OSIRIS Hieroglyph The OSIRIS User's Manual

HgCdTe Detector Array

This section discusses the characteristics of the HgCdTe array in OSIRIS and in particular the following topics:


The infrared array currently in OSIRIS is a 1024x1024 HgCdTe HAWAII array supplied by CTIO. The array is a hybrid of a silicon multiplexor and an array of infrared sensitive (HgCdTe) detectors. The two pieces are pressed together, with indium bumps on each piece making the electrical connection. The multiplexor is an array of discrete read-out transistors and is unlike an optical CCD. In particular, the array can be read non-destructively and each pixel can be read separately and in any order. Although these differences do not matter for typical observing programs, future upgrades could permit additional observational flexibility. For example, designated sub-arrays could be read-out at high frequency, then shifted and added later to create diffraction limited images.

The band gap energy of this HgCdTe is approximately 0.5 eV, smaller than Si, so this detector is sensitive to radiation with wavelengths as long as 2500 nm. The relatively small band gap energy also causes high dark current at relatively high temperatures and thus in the low count rate regime characteristic of astronomy it must be cooled to liquid nitrogen temperatures (~77 Kelvin).

This HgCdTe array has 18.5 micron pixels. The scale (arcsec/pixel) depends on the telescope and choice of camera lens. The various possibilities are summarized in the section on the Imaging Mode.

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Dark Current and Read Noise

The dark current in the array is low. We currently measure about 0.15 e-/sec, some of which may be due to background radiation in the dewar. If you measure dark current significantly higher than 1 DN/sec, please check that the instrument is still boiling off its liquid nitrogen.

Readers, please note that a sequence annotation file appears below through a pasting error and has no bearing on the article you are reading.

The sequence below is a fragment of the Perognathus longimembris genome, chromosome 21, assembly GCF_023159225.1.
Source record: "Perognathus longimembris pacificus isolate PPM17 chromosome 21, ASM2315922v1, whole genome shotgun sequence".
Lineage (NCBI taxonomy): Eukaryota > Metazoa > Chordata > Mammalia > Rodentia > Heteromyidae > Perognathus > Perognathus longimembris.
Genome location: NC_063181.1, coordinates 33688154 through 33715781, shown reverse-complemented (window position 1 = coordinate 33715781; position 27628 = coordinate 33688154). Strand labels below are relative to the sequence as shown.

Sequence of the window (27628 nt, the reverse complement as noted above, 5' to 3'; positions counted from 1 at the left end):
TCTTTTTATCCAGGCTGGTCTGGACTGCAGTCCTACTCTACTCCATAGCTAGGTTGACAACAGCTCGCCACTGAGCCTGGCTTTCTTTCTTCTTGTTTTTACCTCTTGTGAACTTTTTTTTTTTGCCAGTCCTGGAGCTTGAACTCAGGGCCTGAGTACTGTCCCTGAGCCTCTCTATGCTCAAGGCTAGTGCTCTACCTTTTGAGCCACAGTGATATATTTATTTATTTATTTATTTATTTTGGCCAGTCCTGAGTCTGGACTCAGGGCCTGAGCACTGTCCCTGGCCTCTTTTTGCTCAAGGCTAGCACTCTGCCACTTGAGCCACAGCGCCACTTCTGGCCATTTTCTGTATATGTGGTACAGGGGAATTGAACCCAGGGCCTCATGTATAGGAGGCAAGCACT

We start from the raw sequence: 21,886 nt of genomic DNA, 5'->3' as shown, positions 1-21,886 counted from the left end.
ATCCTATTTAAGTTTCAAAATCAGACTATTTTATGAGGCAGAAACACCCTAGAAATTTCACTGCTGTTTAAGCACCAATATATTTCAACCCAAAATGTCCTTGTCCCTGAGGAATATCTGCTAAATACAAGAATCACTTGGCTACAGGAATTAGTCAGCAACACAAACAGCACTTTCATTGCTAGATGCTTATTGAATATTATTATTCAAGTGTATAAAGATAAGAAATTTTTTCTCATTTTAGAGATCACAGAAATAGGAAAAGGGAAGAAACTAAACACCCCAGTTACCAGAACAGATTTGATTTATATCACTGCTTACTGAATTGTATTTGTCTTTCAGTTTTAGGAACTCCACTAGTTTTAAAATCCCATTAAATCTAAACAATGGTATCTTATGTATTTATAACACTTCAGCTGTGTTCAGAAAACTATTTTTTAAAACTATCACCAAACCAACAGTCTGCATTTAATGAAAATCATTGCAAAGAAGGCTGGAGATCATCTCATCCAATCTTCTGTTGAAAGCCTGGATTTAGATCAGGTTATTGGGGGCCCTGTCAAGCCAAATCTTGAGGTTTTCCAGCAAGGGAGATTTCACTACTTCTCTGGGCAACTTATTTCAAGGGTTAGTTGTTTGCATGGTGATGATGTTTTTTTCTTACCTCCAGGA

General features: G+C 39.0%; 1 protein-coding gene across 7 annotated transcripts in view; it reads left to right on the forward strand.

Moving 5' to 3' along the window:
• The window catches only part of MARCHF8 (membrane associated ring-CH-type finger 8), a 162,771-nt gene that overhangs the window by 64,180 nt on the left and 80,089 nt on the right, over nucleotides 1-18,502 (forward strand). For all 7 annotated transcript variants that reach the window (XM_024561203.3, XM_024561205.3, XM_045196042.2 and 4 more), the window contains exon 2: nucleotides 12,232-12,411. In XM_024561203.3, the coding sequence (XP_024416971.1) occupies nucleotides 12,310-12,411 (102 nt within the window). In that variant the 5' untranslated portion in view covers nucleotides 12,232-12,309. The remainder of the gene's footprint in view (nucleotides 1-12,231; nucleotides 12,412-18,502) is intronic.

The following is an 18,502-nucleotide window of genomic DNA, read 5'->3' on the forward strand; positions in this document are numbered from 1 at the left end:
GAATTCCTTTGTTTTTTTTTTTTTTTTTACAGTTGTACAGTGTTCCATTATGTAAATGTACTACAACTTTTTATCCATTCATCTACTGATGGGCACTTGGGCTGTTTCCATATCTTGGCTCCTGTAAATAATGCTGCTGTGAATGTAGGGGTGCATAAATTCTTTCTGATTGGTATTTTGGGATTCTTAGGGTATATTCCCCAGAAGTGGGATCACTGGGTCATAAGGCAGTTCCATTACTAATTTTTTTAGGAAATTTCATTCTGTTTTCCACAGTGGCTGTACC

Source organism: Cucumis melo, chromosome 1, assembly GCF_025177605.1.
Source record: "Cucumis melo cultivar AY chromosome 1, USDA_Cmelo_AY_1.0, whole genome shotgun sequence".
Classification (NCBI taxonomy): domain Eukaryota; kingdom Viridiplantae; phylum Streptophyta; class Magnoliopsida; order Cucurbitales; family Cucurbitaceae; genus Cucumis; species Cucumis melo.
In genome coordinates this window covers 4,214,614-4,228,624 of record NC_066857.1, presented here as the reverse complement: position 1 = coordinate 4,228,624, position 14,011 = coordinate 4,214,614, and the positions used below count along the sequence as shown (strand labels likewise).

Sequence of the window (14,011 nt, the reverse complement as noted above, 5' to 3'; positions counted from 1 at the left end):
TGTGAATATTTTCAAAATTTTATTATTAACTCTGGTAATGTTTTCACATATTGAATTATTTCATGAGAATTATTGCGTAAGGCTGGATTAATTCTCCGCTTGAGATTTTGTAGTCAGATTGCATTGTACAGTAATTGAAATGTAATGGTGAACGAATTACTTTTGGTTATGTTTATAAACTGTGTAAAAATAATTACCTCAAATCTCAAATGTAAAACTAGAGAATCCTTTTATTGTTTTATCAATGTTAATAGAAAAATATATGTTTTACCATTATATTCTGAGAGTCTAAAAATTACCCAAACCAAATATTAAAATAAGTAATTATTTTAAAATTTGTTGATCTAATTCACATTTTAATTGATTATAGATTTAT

The read noise of the array is 15 e- and the gain is 3.0 electrons per DN. The effective read noise of the detector can be reduced by reading each pixel's signal non-destructively many times; factors of 2-3 improvement are possible. Note, however, that a read noise of 19 e- is comparable to the shot noise for signals of about 100 DN, which happens quickly in most imaging and low-resolution spectroscopic observations. If your observations are read-noise limited, please contact Darren DePoy ( depoy@astronomy.ohio-state.edu) for more information.

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Linearity and Saturation

Here is a plot showing the basic linearity behavior of the array. The plots were generated using large image sections over the upper and lower halves of the array. The array becomes significantly non-linear before the full well capacity of the detector is reached. Further, an accurate non-linearity correction depends on the signal rate as well as the total signal collected. However, non-linearity is 1.0%, for 11,000 DN and 2.0% for 17,000 DN at a signal rate of 800 DN/sec (a typical rate at K looking at the dome white spot with the f/7 camera). Non-linearity coefficients are given on this plot. The array becomes seriously non-linear (>5%) at about 28,000 DN.

The linearity correction is better fit by a 3rd order polynomial than a 2nd order one. The latter has been used previously with CIRIM and is implemented in all previous versions of the IRAF task "irlincor."  This task has been updated (as of 20 March 2000) to allow for 3rd order fits. OSIRIS users can corrrect their data using the updated irlincor task (you must upgrade your IRAF installation for the revised "ctio" package) or with the "linfits" program. This FORTRAN program is available by anonymous ftp. It may be used stand alone, or as part of the basic osiris IRAF data reduction script, osiris.cl (irlincor can also be called from osiris.cl). Both linfits and osiris.cl are included in the CTIO IR reduction package cirred.

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Bad Pixels

The OSIRIS array is generally very cosmetically clean. There are scattered hot and cold pixels on the array, though these only comprise less than 1% of the illuminated area of the array. Dithering the telescope during the course of an observing sequence is an effective way of eliminating the effects of bad pixels.

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After-Image (Residual Charge)

The detector array in OSIRIS exhibits a residual signal from bright sources. The magnitude of the residual image depends on the brightness of and total signal recorded from the source. For typical observations the residual will be 0.5-2% of the originally detected signal. Reading the array several times reduces the magnitude of the residual image to <<1% of the original signal.

We suggest that if a 1% residual image will seriously compromise your results, you dither the telescope and, perhaps, read the array several times (set the exposure time to 0 seconds, do a go 3, and throw those images away) between each science exposure.

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Updated: 1999 December 21